Rotors of M-209 cipher machine.

General Cybersecurity Information

General Information About Cybersecurity

If your experience is at all like mine, you will find that you need to both educate and convince people — from the "on-the-front-lines" users to management. Here's some help. Tell them about telecommunications outages, big-money losses, cyberwar, COMSEC, and more. In the following list:
AWST = Aviation Week and Space Technology
WSJ = Wall Street Journal
DOD = U.S. Department of Defense

The 2012 NTP Outage

On November 19, 2012, the two stratum 1 NTP servers tick.usno.navy.mil and tock.usno.navy.mil went back in time by about 12 years. This caused outages in a wide range of PBXs, routers, and Active Directory servers. See NTP Issues Today at the NANOG mailing list, and Did Your Active Directory Domain Time Just Jump To The Year 2000? and Has your Windows Server 2003 Domain Controller time gone back to year 2000 (like Y2K)? at Microsoft's Technet.

Electromagnetic Pulse Myths: EMP and HERF Guns

There are constant dire warnings about electromagnetic pulse (or EMP) weapons. Here is an excellent collection of rebuttals and disproofs:
EMP Weapons: Keeping us fearful

This has been over-hyped with fictional stories at least since the mid 1990s. Back then there was a persistent claim that a London banking organization paid millions of pounds to stop a two-year series of attacks mixing logic bombs with electromagnetic pulse weapons. This was supposedly reported in the London Sunday Times, 2 June 1996, pg 1, and 9 June 1996, pg 1, but good luck finding the report. This story is now widely thought to be overly hyped and possibly a complete fabrication, especially the part about the electromagnetic pulse weapons. But self-proclaimed "infowar specialists" still carry on endlessly about "HERF guns" (or high-energy radio frequency weapons) and EMP devices.

GPS Spoofing

Cyberwar

Reports of GPS spoofing by Russia became common in 2017. Also see the academic paper "Hostile Control of Ships via False GPS Signals: Demonstration and Detection", Jahshan Bhatti and Todd E. Humphreys, Navigation, doi://10.1002/navi.183.

Watermarking

Digital watermarking, related to steganography (hiding messages in data), has been around a long time:

Wasted Time

For huge losses most people willingly ignore, see Scientific American, July 1997, pp 82-89, for a great article, "Taking Computers to Task" by W. W. Gibbs. For example, Sun Microsystems prohibited fancy presentations, as they found that people can quickly assemble quality technical information but they will waste lots of time trying to make slides look pretty.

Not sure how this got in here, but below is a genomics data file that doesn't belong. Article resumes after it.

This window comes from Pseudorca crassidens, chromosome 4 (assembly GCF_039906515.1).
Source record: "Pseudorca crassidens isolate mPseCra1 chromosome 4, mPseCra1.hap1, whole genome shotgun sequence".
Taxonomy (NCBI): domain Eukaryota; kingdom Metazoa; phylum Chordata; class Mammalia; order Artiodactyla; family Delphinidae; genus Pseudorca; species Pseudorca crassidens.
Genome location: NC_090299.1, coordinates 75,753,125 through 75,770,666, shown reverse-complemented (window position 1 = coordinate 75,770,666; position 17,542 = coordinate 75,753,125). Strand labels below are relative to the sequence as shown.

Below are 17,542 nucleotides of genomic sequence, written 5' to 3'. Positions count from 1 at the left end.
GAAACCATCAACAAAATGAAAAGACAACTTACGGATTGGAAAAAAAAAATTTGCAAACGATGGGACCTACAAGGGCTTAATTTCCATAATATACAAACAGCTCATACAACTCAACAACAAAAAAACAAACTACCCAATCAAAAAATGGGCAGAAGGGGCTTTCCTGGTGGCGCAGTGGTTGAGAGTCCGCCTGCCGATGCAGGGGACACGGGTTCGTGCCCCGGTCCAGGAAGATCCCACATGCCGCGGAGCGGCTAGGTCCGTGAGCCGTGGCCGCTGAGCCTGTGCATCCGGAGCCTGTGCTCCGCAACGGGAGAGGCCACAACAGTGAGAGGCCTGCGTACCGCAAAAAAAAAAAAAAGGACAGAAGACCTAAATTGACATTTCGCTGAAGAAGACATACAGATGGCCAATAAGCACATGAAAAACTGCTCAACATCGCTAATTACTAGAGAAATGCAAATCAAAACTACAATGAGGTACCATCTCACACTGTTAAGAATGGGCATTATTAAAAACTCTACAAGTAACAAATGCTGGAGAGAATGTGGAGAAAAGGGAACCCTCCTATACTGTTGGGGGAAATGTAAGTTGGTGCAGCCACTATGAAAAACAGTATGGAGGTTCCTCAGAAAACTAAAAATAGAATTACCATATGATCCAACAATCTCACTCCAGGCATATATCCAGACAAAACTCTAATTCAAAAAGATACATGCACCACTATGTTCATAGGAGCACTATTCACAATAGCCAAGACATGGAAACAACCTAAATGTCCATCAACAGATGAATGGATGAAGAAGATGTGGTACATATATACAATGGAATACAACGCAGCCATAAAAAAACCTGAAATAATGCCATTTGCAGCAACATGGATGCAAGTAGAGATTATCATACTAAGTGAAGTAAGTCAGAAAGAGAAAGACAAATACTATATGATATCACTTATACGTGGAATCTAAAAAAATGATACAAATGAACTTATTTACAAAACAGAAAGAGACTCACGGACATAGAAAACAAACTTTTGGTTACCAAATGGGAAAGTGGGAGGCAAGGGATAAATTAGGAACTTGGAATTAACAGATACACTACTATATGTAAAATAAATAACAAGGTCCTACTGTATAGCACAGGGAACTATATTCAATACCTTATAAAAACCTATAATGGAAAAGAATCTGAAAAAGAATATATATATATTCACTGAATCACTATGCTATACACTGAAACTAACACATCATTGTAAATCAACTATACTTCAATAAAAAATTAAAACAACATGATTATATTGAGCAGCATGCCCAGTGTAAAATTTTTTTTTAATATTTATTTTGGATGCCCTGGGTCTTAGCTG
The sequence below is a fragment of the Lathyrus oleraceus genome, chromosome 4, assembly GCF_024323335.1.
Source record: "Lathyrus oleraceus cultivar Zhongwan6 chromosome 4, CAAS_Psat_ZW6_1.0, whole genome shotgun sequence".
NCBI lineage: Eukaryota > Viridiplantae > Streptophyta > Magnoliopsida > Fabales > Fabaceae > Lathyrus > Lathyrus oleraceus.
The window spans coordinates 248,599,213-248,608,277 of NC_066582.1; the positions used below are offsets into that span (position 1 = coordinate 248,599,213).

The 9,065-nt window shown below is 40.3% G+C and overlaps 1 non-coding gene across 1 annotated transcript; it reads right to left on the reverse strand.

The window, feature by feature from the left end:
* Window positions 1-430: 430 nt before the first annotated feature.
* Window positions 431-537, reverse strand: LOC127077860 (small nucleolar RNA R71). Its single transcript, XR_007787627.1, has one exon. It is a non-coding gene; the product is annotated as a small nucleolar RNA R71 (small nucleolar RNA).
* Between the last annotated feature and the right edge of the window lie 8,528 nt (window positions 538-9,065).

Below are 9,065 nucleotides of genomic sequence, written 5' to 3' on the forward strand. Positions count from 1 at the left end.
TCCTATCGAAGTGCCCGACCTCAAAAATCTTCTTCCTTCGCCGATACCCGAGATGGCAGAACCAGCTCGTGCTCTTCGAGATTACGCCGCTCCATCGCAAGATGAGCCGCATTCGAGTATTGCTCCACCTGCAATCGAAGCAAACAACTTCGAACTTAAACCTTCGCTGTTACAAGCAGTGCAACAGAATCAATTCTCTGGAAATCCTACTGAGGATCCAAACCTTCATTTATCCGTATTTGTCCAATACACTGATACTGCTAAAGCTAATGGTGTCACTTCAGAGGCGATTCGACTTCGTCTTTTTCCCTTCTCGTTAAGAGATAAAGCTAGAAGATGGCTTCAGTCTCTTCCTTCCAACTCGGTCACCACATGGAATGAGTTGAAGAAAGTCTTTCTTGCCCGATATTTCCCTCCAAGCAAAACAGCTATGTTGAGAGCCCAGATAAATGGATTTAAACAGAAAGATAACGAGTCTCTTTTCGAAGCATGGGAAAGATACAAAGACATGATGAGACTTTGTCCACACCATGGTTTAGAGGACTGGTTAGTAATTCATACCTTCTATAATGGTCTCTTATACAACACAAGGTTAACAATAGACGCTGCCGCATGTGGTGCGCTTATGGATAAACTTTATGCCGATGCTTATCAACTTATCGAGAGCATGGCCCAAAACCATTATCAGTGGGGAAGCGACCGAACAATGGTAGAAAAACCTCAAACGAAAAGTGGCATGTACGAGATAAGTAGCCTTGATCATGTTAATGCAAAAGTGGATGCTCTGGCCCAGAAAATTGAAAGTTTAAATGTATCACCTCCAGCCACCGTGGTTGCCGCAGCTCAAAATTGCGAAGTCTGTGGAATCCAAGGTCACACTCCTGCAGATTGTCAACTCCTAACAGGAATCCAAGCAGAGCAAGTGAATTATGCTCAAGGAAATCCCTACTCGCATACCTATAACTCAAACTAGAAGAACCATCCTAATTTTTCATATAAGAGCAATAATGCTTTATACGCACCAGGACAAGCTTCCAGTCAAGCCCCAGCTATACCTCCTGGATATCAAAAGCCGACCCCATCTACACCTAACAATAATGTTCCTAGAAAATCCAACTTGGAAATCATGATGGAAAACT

DNS (Domain Name System) Security Issues

DNS should work as follows:

  1. The human user types www.cromwell-intl.com into a browser. The browser recognizes that this is not an IP address, and it makes a library call to the resolver. That creates a DNS query packet asking for an A record for the fully-qualified domain name (FQDN). This is a relatively simple UDP datagram.
  2. That DNS query is sent to the client's nameserver. If you are reading this at home, that means the DNS server specified by your ISP when your system used DHCP to get its IP configuration. If you are at work, then it would be your corporate DNS server. Either way, the DNS server is willing to do some work on behalf of the client and answer its questions because it's a client.
  3. That nameserver (labeled "ISP nameserver" below) doesn't know and it doesn't know who to ask. So it asks a server authoritative for the entire .com domain, "Where is the nameserver for the cromwell-intl.com domain?", asking for an NS record. The root servers are authoritative for .com and so its IP address is coded into the DNS server software.
  4. The .com server answers the direct question and also passes along the answer to the obvious next question, "What are their IP addresses?". As it turns out, there are four. One question was asked, there were four answers and four additional pieces of useful information.
  5. Your nameserver now picks one of those servers and asks the original question, "What is the IP address for www.cromwell-intl.com?".
  6. That nameserver responds that www.cromwell-intl.com is really an alias. The canonical name is cromwell-intl.com and its IP address is 35.203.182.32. This information should be good for a while, feel free to cache it for 3,600 seconds.
  7. Your ISP returns that information to your client, which receives it and passes the information along to the browser application. It makes a connection to TCP port 80 on that IP address, and this page loads.
  8. Meanwhile your nameserver is caching that information in case some client asks the question within the Time To Live value.

Below you see those numbered steps as ASCII art:

[1,2] client -------> ISP nameserver
              DNS query:
              www.cromwell-intl.com A record

[3]                   ISP nameserver ------------> .com name server
				DNS query:
				cromwell-intl.com NS

[4]                   ISP nameserver <------------ .com name server
				;; ANSWER SECTION:
				cromwell-intl.com.      18418   IN      NS      ns-cloud-c2.googledomains.com.
				cromwell-intl.com.      18418   IN      NS      ns-cloud-c4.googledomains.com.
				cromwell-intl.com.      18418   IN      NS      ns-cloud-c1.googledomains.com.
				cromwell-intl.com.      18418   IN      NS      ns-cloud-c3.googledomains.com.

				;; ADDITIONAL SECTION:
				ns-cloud-c1.googledomains.com. 18418 IN AAAA    2001:4860:4802:32::6c
				ns-cloud-c2.googledomains.com. 18418 IN AAAA    2001:4860:4802:34::6c
				ns-cloud-c3.googledomains.com. 18418 IN AAAA    2001:4860:4802:36::6c